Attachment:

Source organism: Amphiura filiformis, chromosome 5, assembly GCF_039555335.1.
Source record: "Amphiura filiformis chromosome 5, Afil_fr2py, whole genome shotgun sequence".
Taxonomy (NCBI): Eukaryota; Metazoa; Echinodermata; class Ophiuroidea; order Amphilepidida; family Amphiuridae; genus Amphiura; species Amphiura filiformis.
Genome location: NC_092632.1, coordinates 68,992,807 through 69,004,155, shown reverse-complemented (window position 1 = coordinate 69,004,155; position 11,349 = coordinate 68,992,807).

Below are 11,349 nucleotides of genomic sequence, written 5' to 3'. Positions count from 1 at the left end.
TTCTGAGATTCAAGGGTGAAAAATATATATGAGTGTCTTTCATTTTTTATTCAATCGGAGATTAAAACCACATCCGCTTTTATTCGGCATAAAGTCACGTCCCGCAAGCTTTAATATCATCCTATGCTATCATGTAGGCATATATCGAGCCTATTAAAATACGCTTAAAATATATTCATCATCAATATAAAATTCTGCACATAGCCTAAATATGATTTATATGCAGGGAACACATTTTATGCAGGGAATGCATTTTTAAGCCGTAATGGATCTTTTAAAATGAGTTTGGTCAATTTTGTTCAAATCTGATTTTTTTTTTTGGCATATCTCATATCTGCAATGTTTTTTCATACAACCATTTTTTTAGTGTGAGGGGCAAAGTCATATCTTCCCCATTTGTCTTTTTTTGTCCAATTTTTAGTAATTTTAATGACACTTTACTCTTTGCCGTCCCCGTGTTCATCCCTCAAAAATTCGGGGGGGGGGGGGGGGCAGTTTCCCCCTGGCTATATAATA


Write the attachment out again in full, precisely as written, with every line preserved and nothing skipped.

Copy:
Source organism: Amphiura filiformis, chromosome 5, assembly GCF_039555335.1.
Source record: "Amphiura filiformis chromosome 5, Afil_fr2py, whole genome shotgun sequence".
Taxonomy (NCBI): Eukaryota; Metazoa; Echinodermata; class Ophiuroidea; order Amphilepidida; family Amphiuridae; genus Amphiura; species Amphiura filiformis.
Genome location: NC_092632.1, coordinates 68,992,807 through 69,004,155, shown reverse-complemented (window position 1 = coordinate 69,004,155; position 11,349 = coordinate 68,992,807).

Below are 11,349 nucleotides of genomic sequence, written 5' to 3'. Positions count from 1 at the left end.
TTCTGAGATTCAAGGGTGAAAAATATATATGAGTGTCTTTCATTTTTTATTCAATCGGAGATTAAAACCACATCCGCTTTTATTCGGCATAAAGTCACGTCCCGCAAGCTTTAATATCATCCTATGCTATCATGTAGGCATATATCGAGCCTATTAAAATACGCTTAAAATATATTCATCATCAATATAAAATTCTGCACATAGCCTAAATATGATTTATATGCAGGGAACACATTTTATGCAGGGAATGCATTTTTAAGCCGTAATGGATCTTTTAAAATGAGTTTGGTCAATTTTGTTCAAATCTGATTTTTTTTTTTGGCATATCTCATATCTGCAATGTTTTTTCATACAACCATTTTTTTAGTGTGAGGGGCAAAGTCATATCTTCCCCATTTGTCTTTTTTTGTCCAATTTTTAGTAATTTTAATGACACTTTACTCTTTGCCGTCCCCGTGTTCATCCCTCAAAAATTCGGGGGGGGGGGGGGGGCAGTTTCCCCCTGGCTATATAATA